The Strength of an Electromagnet
AbstractYou may be familiar with permanent magnets—the kind that hang on a refrigerator. But did you know that other magnets, called electromagnets, can be turned on and off? When turned on, electromagnets act just like permanent magnets, but if you turn them off, their magnetic properties disappear. Electromagnets are an important part of many electronic devices, like motors, loudspeakers, and hard drives. You can create an electromagnet with a simple coil of wire and a battery. In this project, you will explore whether the strength of an electromagnet changes with the number of turns in the magnet's coil. You will measure the magnet's strength by counting the number of paper clips your electromagnet can lift.
Terik Daly, Andrew Olson, PhD, and Ben Finio, PhD, Science Buddies
Recommended Project Supplies
In this science project, you will make an electromagnet by wrapping a coil of wire around an iron core. You will then investigate whether the number of coils changes the electromagnet's strength.
Electromagnets, or magnets that use the magnetic field created by electrical current flowing through a wire, lie at the heart of many electrical devices, ranging from simple things like doorbells to complex machines like particle accelerators. The strength of electromagnets varies, but some electromagnets are strong enough to lift entire trains! So how does an electromagnet work? How does electric current—the movement of electric charges—make a magnet?
When electric current flows through a wire, it creates a magnetic field. You can prove this to yourself with a magnetic compass (see the Science Buddies Abbreviated Project Idea Using a Magnet as an Electrical Current Detector, and the Electricity, Magnetism, & Electromagnetism Tutorial to learn more). The magnetic field around a straight wire is not very strong. But if the wire is wrapped in a coil, the fields produced in each turn of the coil add up to create a stronger magnetic field. When the coil is wrapped in the shape of a cylinder, it is called a solenoid. When electric current flows through the solenoid, it creates a magnetic field very similar to that of a bar magnet (Figure 1).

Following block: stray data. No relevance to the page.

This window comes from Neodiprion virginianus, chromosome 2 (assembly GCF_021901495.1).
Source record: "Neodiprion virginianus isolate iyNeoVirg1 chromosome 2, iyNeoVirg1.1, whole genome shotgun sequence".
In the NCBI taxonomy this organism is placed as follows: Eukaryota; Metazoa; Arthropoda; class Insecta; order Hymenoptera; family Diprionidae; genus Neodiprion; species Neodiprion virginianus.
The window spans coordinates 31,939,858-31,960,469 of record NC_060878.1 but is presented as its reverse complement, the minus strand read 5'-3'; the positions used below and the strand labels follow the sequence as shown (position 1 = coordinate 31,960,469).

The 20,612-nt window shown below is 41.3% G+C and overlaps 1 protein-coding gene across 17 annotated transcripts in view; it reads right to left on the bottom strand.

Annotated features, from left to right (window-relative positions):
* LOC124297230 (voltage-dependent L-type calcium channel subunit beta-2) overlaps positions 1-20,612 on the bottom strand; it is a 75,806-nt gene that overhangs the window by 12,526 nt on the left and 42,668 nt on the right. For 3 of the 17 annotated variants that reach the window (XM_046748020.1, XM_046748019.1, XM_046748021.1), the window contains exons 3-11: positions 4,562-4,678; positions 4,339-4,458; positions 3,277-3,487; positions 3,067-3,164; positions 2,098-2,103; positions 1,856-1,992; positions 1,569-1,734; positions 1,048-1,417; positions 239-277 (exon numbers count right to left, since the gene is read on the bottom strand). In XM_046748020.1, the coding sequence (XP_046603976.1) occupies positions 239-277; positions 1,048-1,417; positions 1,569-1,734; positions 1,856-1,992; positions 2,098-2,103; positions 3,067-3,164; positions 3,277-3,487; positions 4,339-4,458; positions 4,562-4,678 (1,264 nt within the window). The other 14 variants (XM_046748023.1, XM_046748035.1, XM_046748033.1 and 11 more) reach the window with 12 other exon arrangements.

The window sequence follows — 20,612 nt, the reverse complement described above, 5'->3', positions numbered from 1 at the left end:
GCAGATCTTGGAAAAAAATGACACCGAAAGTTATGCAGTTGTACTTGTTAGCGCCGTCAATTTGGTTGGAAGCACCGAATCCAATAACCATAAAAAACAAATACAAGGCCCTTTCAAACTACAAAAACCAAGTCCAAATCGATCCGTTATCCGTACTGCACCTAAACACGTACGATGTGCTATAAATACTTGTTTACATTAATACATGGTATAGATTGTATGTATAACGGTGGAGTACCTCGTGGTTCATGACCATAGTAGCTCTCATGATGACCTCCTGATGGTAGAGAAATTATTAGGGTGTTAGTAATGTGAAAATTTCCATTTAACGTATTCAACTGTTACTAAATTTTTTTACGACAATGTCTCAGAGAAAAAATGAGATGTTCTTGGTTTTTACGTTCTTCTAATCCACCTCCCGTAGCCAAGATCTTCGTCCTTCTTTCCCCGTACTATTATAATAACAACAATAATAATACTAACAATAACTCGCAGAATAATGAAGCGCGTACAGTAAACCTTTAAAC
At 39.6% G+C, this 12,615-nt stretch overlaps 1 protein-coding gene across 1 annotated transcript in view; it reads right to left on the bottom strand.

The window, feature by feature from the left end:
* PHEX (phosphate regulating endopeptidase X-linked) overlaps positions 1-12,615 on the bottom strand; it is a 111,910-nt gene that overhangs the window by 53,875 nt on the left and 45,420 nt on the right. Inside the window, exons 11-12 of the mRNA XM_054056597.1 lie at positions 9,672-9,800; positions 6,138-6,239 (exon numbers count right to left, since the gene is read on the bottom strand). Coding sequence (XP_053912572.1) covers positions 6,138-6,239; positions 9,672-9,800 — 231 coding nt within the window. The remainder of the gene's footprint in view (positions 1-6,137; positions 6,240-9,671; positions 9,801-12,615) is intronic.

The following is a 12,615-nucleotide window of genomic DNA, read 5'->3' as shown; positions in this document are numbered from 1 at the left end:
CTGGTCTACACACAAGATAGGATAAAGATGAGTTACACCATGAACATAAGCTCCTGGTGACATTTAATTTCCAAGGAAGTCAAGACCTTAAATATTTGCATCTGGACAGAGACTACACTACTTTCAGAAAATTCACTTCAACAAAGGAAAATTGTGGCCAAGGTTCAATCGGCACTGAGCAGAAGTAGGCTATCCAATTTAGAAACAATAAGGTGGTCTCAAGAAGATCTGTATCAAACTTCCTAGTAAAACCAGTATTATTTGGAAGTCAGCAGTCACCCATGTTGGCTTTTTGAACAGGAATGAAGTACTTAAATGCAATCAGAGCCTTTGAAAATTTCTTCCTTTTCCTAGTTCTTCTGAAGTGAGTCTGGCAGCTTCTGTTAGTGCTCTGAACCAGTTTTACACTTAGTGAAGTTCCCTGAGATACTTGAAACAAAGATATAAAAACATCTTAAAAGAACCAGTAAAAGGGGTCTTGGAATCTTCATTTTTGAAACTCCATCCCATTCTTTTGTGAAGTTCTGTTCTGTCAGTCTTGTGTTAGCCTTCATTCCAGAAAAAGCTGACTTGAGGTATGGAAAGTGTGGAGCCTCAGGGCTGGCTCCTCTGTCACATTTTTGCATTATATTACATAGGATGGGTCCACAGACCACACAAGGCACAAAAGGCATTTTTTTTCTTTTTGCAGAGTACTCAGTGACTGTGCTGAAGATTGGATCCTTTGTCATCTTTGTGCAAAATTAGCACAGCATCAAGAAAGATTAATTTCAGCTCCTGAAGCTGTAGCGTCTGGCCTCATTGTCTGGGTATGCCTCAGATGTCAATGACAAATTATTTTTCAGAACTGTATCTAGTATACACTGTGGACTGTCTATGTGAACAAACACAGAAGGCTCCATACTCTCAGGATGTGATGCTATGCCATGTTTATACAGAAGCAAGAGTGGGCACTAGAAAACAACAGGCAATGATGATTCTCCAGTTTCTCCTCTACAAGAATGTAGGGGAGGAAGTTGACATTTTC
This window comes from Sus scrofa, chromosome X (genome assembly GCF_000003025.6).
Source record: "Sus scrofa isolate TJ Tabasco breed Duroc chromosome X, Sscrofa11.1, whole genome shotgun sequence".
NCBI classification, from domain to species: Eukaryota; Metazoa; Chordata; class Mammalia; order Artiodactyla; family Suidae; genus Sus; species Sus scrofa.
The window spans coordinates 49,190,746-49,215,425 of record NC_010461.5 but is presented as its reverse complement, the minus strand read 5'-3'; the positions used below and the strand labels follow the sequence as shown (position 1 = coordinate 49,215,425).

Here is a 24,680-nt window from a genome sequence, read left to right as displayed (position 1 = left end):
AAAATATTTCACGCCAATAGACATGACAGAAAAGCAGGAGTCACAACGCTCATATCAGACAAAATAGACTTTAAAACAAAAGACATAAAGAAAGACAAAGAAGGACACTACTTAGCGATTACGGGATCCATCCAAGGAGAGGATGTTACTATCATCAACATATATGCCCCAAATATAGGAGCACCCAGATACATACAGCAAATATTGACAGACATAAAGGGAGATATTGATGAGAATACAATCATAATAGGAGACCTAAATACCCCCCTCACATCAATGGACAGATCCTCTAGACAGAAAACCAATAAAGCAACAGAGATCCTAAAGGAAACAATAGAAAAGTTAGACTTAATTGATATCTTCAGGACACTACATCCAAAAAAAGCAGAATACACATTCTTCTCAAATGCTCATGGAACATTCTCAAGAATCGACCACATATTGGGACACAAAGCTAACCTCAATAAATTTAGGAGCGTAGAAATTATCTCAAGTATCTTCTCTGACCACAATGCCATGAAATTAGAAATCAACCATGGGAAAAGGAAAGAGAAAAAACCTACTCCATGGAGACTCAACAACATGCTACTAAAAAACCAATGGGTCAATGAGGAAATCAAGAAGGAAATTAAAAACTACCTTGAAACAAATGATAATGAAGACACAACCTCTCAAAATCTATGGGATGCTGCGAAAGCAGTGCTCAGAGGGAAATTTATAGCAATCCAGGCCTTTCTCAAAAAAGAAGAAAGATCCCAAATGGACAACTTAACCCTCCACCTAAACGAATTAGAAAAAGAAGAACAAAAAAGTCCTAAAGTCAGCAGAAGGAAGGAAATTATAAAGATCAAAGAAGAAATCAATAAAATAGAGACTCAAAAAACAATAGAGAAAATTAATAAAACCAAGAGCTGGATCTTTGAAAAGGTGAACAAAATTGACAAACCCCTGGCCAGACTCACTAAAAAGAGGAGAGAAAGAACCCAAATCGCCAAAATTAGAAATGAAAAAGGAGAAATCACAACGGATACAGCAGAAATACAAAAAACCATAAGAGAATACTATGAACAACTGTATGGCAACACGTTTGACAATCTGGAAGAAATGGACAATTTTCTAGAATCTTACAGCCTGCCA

Figure 1. Illustration of a solenoid and the magnetic field created by the flow of current. Note that if the current changes direction, so does the magnetic field.
If an electromagnet consists only of coiled wire (if it has nothing but air in its middle) then the magnet will not be very strong. But if you place a piece of iron in the middle of the coil—an iron bolt, for example—then the piece of iron, called the core of the electromagnet, will make the magnetic field much stronger. This is because iron is ferromagnetic. It contains lots of tiny areas, called magnetic domains, that act like small magnets. As soon as the iron core is placed in the coil, the magnetic domains line up with the magnetic field made by the solenoid. As a result, the strength of the magnetic field greatly increases.
In this project, you will investigate how the strength of the magnetic field produced by an electromagnet changes as the number of turns in the coil increases.
Terms and Concepts
To do this project, you should do research that enables you to understand the following terms and concepts:
- Electric current
- Magnetic domains
- How does an electromagnet work?
- Why does an electromagnet have magnetic properties only when energized?
- Does increasing the current flowing through a coil of wire increase or decrease the strength of the magnetic field?
- What does adding an iron core to an electromagnet do to the magnetic field created by the electromagnet?
- Brain, M. and Looper, L. (2006). How electromagnets work. HowStuffWorks. Retrieved May 30, 2012.
- Nave, C.R. (2006). Magnets and electromagnets. HyperPhysics, Department of Physics and Astronomy, Georgia State University. Retrieved May 30, 2012.
- Science Buddies Staff. (2016, August 19). Electricity, Magnetism, & Electromagnetism Tutorial. Retrieved September 14, 2016.
- Strength of an Electromagnet Kit, available from our partner
Home Science Tools. Includes:
- 6 volt (V) lantern battery